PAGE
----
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Discovering Matrix Multiplication Algorithms with AlphaTensor

Matrix multiplication is at the foundation of modern machine learning - whether transformers or convolutional networks, diffusion models or GANs, they all boil down to matrix multiplications, executed efficiently on GPUs and TPUs. So far the best known algorithms have been discovered manually by humans, often optimized for specific use cases.

The most famous is probably the [cached]Strassen algorithm to multiply two 2x2 matrices using only 7 instead of the naive 8 multiplications:

illustration of the strassen matmul algorithm

Through clever addition and subtraction of the individual elements of the a and b matrices this algorithm is able to combine the intermediate results into the elements …

Planning in Stochastic Environments with a Learned Model

After extending to arbitrary action spaces and offline RL, we recently published our next step in generalizing MuZero: [cached]Stochastic MuZero, which learns and plans with a stochastic model of the environment that can model not only a single deterministic outcome of our actions, but rather a full set of possibilities.

Previous approaches such as AlphaZero and MuZero have achieved very good results in fully-observed deterministic environments, but this type of environment is insufficiently general to model many problems and real world tasks. Beyond the stochasticity inherent in many domains (think roll of the dice or draw of the cards …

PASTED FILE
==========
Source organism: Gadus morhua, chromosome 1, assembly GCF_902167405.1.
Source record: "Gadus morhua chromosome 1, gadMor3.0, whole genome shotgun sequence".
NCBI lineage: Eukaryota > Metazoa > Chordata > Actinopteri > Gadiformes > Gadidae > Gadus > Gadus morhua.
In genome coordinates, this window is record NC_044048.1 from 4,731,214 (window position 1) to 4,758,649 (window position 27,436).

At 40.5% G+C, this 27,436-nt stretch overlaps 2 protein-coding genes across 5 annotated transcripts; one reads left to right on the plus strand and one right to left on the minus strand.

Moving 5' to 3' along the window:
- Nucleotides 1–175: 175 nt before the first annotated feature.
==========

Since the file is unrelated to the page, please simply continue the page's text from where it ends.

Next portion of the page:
Our lives are measured in memorable moments

The reason our childhood years seemed to pass so much more slowly than our adulthood is that they were filled with novelty and excitement, memorable first experiences: learning to ride a bike, entering a new school, making new friends.

Events, experiences, things are memorable not by some inherent quality, but rather become memorable by virtue of being different from our everyday life. What matters is the magnitude, not the sign: both the best and the worst times in your life will stick out in your memory.

Memorable experiences come in all sizes: cooking a new dish, meeting up with old …

MuZero does YouTube

If you've been watching YouTube lately, the encoding settings for the video you watched might have been selected by MuZero - using less of your bandwidth for the same quality. The task here is rate control: selecting the quantization parameters within the VP9 codec to maximize the quality at a specified bitrate.

This is a constrained RL problem, requiring us to optimize two conflicting objectives of variable difficulty at the same time. To deal with this challenge we introduce a self-competition based reward mechanism, where the reward depends on how successful other recent episodes were at maximizing the quality while staying …

Competitive Programming with AlphaCode

I'm excited to share more on our latest project, AlphaCode - a system to write programs, able to reach roughly median human performance in coding competitions. And that's median competitive programmer performance, not median programmer or median human! In addition to our paper and [cached]official blog post, you can also find my personal take below.

Problem Setup

Coding competitions are difficult even for experienced programmers. Before writing the first character of a program, the first step is to understand the natural language problem description: often spanning several paragraphs in length, problem descriptions do not directly describe the required algorithm, but …